If any line abides from today’s session of PMQs, it will be one said by Ed Miliband. “My position is no,” quivered the Labour leader, “we don’t want an in/out referendum.” And it’s a position that you can expect to see repeated not just on the news later, but on Tory campaign literature and posters. Labour, they will say, don’t want to listen to the public. They aren’t doing the democratic thing.
And so it was that David Cameron triumphed in PMQs. This was a more favourable setting for the Prime Minister than it has been for many months. Not only was Ed Miliband pitching for the “we won’t let you vote” vote, but the Tory backbenches were offering up full-throated support to their leader. Combined with today’s encouraging employment news, it was more than enough to drown out any concerns about the impending growth figures. Mr Cameron was confident and clinical, not least in his quip at Sir Menzies Campbell’s expense, that “an in/out referendum was very much part of his party’s manifesto at the last election”.
But before we get carried away, it’s worth considering the content of Mr Miliband’s questions. Fundamentally, he asked only one: “Can the Prime Minister guarantee that, in the case of any referendum, he would vote to stay in the EU?” And, while Mr Cameron managed to deflect this each time by claiming that he wants Britain to stay part of a reformed EU, the Labour leader has hit on one of the potential problems here. A large part of Mr Cameron’s strategy hinges on a successful renegotiation of Britain’s relationship with Europe, but if that can’t be delivered – what then? If he still campaigns to stay in, then he risks aggravating the party that is standing behind him today. If he decides that we’re better off out, then it rather muddies the clarity of his earlier speech.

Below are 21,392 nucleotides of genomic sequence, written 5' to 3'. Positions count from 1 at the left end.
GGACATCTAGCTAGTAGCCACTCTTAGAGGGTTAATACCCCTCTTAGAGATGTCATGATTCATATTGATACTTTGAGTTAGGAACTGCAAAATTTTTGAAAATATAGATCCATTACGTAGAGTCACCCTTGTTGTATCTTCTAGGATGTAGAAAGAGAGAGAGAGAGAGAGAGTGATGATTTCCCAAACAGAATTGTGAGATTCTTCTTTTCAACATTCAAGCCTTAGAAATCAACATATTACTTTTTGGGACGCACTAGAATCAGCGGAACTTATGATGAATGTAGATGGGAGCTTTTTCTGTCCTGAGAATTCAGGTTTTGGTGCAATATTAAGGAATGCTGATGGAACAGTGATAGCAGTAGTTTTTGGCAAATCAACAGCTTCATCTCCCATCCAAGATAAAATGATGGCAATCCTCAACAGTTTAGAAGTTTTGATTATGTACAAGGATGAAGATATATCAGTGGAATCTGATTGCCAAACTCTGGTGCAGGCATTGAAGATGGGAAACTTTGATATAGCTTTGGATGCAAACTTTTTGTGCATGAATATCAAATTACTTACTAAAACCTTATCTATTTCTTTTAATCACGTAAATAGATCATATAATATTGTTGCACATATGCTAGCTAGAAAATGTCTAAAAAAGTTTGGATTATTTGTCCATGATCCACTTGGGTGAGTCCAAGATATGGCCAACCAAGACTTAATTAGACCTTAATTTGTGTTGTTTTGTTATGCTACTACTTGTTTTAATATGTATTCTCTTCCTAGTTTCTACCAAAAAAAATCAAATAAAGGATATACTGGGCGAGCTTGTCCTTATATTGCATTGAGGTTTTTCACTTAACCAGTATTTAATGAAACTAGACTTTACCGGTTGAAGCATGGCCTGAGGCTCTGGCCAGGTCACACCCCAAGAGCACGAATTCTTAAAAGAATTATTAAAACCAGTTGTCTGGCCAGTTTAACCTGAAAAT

Little wonder why Mr Cameron was eager to talk up his chances of success. He, and a couple of Tory backbenchers, made the point that it’s not just Britain that wants change, but most of Europe too. And he did so knowing that he could skewer the Labour leader’s non-position at any time. “There is a big change taking place in Europe,” he said at one point. “You either walk towards that… or you stick your head in the sand.”
As for the other backbench questions, there were lots on specific cuts, although one on yesterday’s defence cuts stood out. It came from Jack Straw, who urged Mr Cameron to re-open the Strategic Defence Review of 2010, in view of the new threats rising out of Africa. This is something that I also suggested the Government consider, in a blog-post yesterday. A shame, then, that the Prime Minister declined.